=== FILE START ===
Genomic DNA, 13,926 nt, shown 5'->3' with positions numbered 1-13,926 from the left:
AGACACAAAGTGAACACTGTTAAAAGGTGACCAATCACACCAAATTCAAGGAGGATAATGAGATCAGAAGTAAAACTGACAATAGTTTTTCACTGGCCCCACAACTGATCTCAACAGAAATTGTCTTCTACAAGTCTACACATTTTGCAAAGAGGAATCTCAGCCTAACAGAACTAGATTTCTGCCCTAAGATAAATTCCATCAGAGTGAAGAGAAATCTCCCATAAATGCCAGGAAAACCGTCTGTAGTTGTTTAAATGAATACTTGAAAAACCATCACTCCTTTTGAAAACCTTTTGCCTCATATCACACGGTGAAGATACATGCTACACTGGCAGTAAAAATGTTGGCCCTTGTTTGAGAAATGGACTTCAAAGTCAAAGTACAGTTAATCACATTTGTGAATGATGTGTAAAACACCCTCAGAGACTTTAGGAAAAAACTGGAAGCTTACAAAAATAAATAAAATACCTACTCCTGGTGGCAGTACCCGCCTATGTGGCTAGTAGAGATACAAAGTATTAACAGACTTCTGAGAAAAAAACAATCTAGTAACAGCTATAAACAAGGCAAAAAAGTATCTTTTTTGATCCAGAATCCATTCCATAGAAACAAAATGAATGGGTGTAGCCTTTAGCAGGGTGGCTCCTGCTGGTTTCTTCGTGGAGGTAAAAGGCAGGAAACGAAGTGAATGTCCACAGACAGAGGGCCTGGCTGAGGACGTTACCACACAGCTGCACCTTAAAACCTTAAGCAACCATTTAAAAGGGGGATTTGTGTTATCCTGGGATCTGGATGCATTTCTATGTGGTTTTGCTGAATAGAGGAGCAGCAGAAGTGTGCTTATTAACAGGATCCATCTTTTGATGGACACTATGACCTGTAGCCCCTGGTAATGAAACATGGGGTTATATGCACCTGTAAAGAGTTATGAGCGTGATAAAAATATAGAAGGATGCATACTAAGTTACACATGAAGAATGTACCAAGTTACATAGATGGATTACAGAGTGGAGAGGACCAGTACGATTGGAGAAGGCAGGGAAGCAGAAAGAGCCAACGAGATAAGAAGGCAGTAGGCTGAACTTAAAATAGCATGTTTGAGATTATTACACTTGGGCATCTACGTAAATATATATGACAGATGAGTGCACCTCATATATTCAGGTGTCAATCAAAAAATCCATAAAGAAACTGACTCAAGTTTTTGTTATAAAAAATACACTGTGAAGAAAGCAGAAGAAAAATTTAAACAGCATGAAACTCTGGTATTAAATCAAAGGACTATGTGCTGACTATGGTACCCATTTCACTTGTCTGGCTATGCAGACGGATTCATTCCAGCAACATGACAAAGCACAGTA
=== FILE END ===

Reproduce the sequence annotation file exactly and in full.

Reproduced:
Genomic DNA, 13,926 nt, shown 5'->3' with positions numbered 1-13,926 from the left:
AGACACAAAGTGAACACTGTTAAAAGGTGACCAATCACACCAAATTCAAGGAGGATAATGAGATCAGAAGTAAAACTGACAATAGTTTTTCACTGGCCCCACAACTGATCTCAACAGAAATTGTCTTCTACAAGTCTACACATTTTGCAAAGAGGAATCTCAGCCTAACAGAACTAGATTTCTGCCCTAAGATAAATTCCATCAGAGTGAAGAGAAATCTCCCATAAATGCCAGGAAAACCGTCTGTAGTTGTTTAAATGAATACTTGAAAAACCATCACTCCTTTTGAAAACCTTTTGCCTCATATCACACGGTGAAGATACATGCTACACTGGCAGTAAAAATGTTGGCCCTTGTTTGAGAAATGGACTTCAAAGTCAAAGTACAGTTAATCACATTTGTGAATGATGTGTAAAACACCCTCAGAGACTTTAGGAAAAAACTGGAAGCTTACAAAAATAAATAAAATACCTACTCCTGGTGGCAGTACCCGCCTATGTGGCTAGTAGAGATACAAAGTATTAACAGACTTCTGAGAAAAAAACAATCTAGTAACAGCTATAAACAAGGCAAAAAAGTATCTTTTTTGATCCAGAATCCATTCCATAGAAACAAAATGAATGGGTGTAGCCTTTAGCAGGGTGGCTCCTGCTGGTTTCTTCGTGGAGGTAAAAGGCAGGAAACGAAGTGAATGTCCACAGACAGAGGGCCTGGCTGAGGACGTTACCACACAGCTGCACCTTAAAACCTTAAGCAACCATTTAAAAGGGGGATTTGTGTTATCCTGGGATCTGGATGCATTTCTATGTGGTTTTGCTGAATAGAGGAGCAGCAGAAGTGTGCTTATTAACAGGATCCATCTTTTGATGGACACTATGACCTGTAGCCCCTGGTAATGAAACATGGGGTTATATGCACCTGTAAAGAGTTATGAGCGTGATAAAAATATAGAAGGATGCATACTAAGTTACACATGAAGAATGTACCAAGTTACATAGATGGATTACAGAGTGGAGAGGACCAGTACGATTGGAGAAGGCAGGGAAGCAGAAAGAGCCAACGAGATAAGAAGGCAGTAGGCTGAACTTAAAATAGCATGTTTGAGATTATTACACTTGGGCATCTACGTAAATATATATGACAGATGAGTGCACCTCATATATTCAGGTGTCAATCAAAAAATCCATAAAGAAACTGACTCAAGTTTTTGTTATAAAAAATACACTGTGAAGAAAGCAGAAGAAAAATTTAAACAGCATGAAACTCTGGTATTAAATCAAAGGACTATGTGCTGACTATGGTACCCATTTCACTTGTCTGGCTATGCAGACGGATTCATTCCAGCAACATGACAAAGCACAGTA